(2) If the persons concerned cannot agree among themselves to the location of the path or track which will constitute a right of away, the matter shall be referred to the Superintendent of Lands and Surveys by the person or persons requiring the right of way and the Superintendent of Lands and Surveys shall have power to decide the matter;
(3) The Superintendent of Lands and Surveys shall have power to declare the terms upon which a right of way shall be granted under this section and may impose such conditions as to formation and maintenance as may be considered necessary. Where the right of way is granted to over the existing path or track which has been formed or maintained at the expense of the person over whose land it passes, the Superintendent of Lands and Surveys may require the person to whom the right of way is granted to pay to such other person such reasonable sum as may be assessed by way of compensation.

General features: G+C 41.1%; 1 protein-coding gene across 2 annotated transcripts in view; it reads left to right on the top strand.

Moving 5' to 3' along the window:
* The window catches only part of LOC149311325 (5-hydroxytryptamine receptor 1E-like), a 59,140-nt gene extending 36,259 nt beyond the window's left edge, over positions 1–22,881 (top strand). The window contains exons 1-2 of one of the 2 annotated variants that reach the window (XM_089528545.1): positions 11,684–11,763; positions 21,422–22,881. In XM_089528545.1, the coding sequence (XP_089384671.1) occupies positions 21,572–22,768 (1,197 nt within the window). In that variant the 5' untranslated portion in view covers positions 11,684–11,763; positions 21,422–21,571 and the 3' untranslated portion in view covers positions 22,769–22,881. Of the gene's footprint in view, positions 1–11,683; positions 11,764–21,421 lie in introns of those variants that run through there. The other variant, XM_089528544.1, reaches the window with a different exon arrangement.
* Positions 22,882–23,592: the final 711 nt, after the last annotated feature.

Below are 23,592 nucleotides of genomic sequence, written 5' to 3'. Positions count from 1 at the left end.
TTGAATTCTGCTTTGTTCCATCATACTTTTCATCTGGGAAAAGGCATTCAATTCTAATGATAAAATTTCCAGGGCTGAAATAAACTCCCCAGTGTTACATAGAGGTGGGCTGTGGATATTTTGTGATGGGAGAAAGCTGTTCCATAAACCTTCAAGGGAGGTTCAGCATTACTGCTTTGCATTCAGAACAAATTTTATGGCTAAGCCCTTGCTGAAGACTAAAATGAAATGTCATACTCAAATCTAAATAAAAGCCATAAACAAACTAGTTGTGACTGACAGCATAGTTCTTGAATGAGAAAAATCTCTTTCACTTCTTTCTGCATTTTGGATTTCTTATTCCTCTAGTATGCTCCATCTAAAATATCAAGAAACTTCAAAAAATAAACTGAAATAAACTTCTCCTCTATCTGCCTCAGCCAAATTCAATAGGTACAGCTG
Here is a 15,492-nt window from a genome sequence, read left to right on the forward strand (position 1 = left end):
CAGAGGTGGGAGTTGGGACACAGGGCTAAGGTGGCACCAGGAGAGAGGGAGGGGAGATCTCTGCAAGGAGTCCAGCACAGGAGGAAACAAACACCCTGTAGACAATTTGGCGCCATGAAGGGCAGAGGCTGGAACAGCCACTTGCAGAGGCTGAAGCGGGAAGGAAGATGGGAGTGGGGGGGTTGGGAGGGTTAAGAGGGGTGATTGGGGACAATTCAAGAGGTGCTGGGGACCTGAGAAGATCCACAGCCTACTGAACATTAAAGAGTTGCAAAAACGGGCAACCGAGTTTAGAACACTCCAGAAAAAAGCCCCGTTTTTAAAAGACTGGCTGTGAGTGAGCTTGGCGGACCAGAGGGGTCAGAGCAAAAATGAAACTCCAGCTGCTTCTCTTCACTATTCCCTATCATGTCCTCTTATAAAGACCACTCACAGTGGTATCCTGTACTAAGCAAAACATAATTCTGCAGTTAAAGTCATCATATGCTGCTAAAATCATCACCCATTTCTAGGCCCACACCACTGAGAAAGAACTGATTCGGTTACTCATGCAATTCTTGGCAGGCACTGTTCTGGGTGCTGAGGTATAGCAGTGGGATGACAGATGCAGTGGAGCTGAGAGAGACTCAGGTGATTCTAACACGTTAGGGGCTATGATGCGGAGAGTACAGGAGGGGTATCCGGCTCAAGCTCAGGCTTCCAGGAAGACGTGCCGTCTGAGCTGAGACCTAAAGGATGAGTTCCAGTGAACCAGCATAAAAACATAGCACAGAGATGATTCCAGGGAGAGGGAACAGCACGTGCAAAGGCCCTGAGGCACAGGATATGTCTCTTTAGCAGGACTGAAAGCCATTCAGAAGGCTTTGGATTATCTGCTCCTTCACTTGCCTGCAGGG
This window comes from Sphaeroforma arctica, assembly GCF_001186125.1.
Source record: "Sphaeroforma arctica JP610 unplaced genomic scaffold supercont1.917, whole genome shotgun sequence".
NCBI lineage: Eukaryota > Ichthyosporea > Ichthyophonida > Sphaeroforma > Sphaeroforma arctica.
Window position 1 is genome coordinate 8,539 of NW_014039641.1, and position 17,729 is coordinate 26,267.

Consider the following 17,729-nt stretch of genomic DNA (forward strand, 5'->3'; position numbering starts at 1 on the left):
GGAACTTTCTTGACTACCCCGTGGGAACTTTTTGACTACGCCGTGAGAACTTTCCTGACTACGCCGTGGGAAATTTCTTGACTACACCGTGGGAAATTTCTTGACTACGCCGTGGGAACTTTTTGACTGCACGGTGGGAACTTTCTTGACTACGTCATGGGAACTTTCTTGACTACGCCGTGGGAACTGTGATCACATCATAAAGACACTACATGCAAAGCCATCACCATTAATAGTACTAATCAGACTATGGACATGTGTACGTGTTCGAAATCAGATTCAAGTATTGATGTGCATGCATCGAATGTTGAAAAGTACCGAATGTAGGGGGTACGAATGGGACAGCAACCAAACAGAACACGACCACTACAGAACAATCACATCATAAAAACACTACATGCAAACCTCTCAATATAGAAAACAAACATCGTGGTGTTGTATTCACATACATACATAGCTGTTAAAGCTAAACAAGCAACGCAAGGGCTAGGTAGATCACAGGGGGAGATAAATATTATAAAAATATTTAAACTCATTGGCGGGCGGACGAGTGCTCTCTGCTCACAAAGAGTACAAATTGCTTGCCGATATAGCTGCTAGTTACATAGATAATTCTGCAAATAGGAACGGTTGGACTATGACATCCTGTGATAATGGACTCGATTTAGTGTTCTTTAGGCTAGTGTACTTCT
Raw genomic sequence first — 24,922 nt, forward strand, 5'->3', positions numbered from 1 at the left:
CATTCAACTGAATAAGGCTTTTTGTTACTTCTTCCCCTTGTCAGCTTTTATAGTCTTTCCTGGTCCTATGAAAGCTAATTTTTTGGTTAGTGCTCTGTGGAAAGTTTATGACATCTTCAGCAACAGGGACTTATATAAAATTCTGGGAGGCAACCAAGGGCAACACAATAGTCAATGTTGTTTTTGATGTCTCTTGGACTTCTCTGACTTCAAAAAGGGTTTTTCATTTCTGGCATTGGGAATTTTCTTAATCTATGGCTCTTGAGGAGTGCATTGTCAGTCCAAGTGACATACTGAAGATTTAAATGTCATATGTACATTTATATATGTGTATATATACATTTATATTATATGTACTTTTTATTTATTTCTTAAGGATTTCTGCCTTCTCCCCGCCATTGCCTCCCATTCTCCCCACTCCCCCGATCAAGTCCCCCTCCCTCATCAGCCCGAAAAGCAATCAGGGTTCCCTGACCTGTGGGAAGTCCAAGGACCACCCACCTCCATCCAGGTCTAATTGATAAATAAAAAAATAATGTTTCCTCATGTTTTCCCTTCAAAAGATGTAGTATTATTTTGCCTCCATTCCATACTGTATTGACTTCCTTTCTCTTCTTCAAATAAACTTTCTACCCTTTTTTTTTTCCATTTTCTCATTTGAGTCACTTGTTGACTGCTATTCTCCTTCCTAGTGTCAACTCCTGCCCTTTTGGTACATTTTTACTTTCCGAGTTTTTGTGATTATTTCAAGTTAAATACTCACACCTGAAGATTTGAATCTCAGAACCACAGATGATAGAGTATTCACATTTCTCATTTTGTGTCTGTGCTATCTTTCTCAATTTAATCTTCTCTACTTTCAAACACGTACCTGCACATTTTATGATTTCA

(5) Compensation for damage, if any, to trees or other property belonging to the persons through whose land a right of way is made shall be primarily assessed by mutual agreement between the parties concerned and, in the absence of agreement, the matter shall be referred to the Superintendent of Lands and Surveys and the compensation assessed by him.
(6) Any person aggrieved by any decision of the Superintendent of Lands and Surveys under this section may, within 30 days of being informed of such decisions, appeal to the High Court and for the purpose of further appeal any decision of the High Court shall be deemed to be made in a civil proceeding.”